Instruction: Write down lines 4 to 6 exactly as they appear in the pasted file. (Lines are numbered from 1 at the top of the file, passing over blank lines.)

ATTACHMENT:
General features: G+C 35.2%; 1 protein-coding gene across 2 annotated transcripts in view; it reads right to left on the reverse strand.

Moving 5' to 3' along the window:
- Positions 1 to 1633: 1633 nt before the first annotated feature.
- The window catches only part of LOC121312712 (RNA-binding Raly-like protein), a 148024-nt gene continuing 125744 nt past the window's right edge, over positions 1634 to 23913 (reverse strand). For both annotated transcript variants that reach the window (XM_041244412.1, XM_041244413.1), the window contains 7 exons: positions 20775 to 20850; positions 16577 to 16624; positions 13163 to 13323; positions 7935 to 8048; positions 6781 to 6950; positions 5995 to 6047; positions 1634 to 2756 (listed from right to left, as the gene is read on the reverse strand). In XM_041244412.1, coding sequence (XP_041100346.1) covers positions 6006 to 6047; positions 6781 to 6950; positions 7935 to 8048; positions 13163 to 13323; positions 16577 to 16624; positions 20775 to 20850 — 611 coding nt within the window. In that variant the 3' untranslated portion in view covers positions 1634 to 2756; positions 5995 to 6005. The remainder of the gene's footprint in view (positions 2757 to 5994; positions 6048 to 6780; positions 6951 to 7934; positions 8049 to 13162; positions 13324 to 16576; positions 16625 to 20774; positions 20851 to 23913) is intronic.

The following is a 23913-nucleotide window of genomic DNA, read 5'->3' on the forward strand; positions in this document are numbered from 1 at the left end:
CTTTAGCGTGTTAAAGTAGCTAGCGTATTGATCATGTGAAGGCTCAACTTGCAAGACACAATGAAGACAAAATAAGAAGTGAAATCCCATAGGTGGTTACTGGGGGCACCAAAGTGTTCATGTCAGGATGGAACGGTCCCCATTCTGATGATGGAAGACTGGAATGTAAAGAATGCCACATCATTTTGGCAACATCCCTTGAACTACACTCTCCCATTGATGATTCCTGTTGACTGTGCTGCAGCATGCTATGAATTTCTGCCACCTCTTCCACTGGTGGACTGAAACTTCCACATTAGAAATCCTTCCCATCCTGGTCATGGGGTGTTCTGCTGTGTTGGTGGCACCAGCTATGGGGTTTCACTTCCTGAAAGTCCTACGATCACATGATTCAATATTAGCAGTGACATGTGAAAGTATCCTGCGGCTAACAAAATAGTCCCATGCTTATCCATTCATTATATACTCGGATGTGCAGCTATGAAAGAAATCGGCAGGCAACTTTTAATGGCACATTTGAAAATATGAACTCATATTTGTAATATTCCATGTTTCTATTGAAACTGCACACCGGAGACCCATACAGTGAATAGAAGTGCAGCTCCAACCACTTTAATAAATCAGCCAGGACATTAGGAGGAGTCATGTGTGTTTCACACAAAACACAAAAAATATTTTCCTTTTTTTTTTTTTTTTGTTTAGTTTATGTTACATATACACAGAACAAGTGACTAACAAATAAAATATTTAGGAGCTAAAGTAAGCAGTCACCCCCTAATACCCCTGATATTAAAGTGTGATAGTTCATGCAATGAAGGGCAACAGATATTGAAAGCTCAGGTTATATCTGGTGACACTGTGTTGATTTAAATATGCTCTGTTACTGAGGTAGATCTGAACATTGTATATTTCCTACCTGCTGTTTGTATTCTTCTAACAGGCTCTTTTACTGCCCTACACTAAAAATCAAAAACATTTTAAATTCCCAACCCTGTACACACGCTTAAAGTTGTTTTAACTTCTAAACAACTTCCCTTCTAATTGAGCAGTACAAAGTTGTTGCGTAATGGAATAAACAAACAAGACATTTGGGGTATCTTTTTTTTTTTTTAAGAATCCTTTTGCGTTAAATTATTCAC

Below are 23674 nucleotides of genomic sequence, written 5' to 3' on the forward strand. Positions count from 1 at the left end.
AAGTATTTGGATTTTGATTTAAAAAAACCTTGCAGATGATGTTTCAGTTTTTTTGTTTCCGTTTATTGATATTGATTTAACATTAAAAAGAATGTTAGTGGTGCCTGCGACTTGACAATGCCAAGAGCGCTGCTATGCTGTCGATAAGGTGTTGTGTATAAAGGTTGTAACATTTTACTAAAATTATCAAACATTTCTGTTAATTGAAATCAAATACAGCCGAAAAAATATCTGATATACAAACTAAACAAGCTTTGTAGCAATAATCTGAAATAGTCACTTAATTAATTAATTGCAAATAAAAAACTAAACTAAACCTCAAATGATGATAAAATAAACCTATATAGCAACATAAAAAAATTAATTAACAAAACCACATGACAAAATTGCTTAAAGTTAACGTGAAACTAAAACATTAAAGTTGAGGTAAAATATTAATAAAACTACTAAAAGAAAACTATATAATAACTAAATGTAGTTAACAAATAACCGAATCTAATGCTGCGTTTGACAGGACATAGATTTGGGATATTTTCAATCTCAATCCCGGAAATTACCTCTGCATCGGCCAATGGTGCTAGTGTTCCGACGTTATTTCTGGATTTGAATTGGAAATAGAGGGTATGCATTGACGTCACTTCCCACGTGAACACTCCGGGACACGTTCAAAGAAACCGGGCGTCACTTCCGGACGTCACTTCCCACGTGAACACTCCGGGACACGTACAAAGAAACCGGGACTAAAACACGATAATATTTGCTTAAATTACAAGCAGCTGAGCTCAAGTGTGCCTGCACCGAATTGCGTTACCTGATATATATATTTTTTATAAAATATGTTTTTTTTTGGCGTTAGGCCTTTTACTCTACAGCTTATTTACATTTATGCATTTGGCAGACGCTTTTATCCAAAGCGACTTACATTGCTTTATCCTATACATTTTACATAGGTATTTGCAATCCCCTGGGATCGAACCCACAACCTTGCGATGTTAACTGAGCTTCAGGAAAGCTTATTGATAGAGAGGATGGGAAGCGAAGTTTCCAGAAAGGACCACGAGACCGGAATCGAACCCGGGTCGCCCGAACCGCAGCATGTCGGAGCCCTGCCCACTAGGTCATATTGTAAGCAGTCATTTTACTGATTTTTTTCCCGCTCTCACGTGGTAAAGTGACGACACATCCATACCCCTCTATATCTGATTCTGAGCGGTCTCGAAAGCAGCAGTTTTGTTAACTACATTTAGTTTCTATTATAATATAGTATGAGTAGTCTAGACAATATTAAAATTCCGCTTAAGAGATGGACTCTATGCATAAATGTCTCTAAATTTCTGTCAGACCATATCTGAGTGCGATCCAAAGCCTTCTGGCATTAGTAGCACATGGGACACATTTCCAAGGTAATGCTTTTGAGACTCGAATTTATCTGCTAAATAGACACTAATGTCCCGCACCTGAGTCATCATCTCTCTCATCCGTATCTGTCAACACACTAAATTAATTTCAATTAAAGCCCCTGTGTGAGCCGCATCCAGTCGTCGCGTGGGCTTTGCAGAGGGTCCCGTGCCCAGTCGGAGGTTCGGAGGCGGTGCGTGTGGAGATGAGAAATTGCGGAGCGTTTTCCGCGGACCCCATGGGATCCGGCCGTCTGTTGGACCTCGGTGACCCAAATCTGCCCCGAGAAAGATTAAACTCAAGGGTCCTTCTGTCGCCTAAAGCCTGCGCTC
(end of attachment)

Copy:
- The window catches only part of LOC121312712 (RNA-binding Raly-like protein), a 148024-nt gene continuing 125744 nt past the window's right edge, over positions 1634 to 23913 (reverse strand). For both annotated transcript variants that reach the window (XM_041244412.1, XM_041244413.1), the window contains 7 exons: positions 20775 to 20850; positions 16577 to 16624; positions 13163 to 13323; positions 7935 to 8048; positions 6781 to 6950; positions 5995 to 6047; positions 1634 to 2756 (listed from right to left, as the gene is read on the reverse strand). In XM_041244412.1, coding sequence (XP_041100346.1) covers positions 6006 to 6047; positions 6781 to 6950; positions 7935 to 8048; positions 13163 to 13323; positions 16577 to 16624; positions 20775 to 20850 — 611 coding nt within the window. In that variant the 3' untranslated portion in view covers positions 1634 to 2756; positions 5995 to 6005. The remainder of the gene's footprint in view (positions 2757 to 5994; positions 6048 to 6780; positions 6951 to 7934; positions 8049 to 13162; positions 13324 to 16576; positions 16625 to 20774; positions 20851 to 23913) is intronic.

The following is a 23913-nucleotide window of genomic DNA, read 5'->3' on the forward strand; positions in this document are numbered from 1 at the left end:
CTTTAGCGTGTTAAAGTAGCTAGCGTATTGATCATGTGAAGGCTCAACTTGCAAGACACAATGAAGACAAAATAAGAAGTGAAATCCCATAGGTGGTTACTGGGGGCACCAAAGTGTTCATGTCAGGATGGAACGGTCCCCATTCTGATGATGGAAGACTGGAATGTAAAGAATGCCACATCATTTTGGCAACATCCCTTGAACTACACTCTCCCATTGATGATTCCTGTTGACTGTGCTGCAGCATGCTATGAATTTCTGCCACCTCTTCCACTGGTGGACTGAAACTTCCACATTAGAAATCCTTCCCATCCTGGTCATGGGGTGTTCTGCTGTGTTGGTGGCACCAGCTATGGGGTTTCACTTCCTGAAAGTCCTACGATCACATGATTCAATATTAGCAGTGACATGTGAAAGTATCCTGCGGCTAACAAAATAGTCCCATGCTTATCCATTCATTATATACTCGGATGTGCAGCTATGAAAGAAATCGGCAGGCAACTTTTAATGGCACATTTGAAAATATGAACTCATATTTGTAATATTCCATGTTTCTATTGAAACTGCACACCGGAGACCCATACAGTGAATAGAAGTGCAGCTCCAACCACTTTAATAAATCAGCCAGGACATTAGGAGGAGTCATGTGTGTTTCACACAAAACACAAAAAATATTTTCCTTTTTTTTTTTTTTTTGTTTAGTTTATGTTACATATACACAGAACAAGTGACTAACAAATAAAATATTTAGGAGCTAAAGTAAGCAGTCACCCCCTAATACCCCTGATATTAAAGTGTGATAGTTCATGCAATGAAGGGCAACAGATATTGAAAGCTCAGGTTATATCTGGTGACACTGTGTTGATTTAAATATGCTCTGTTACTGAGGTAGATCTGAACATTGTATATTTCCTACCTGCTGTTTGTATTCTTCTAACAGGCTCTTTTACTGCCCTACACTAAAAATCAAAAACATTTTAAATTCCCAACCCTGTACACACGCTTAAAGTTGTTTTAACTTCTAAACAACTTCCCTTCTAATTGAGCAGTACAAAGTTGTTGCGTAATGGAATAAACAAACAAGACATTTGGGGTATCTTTTTTTTTTTTTAAGAATCCTTTTGCGTTAAATTATTCAC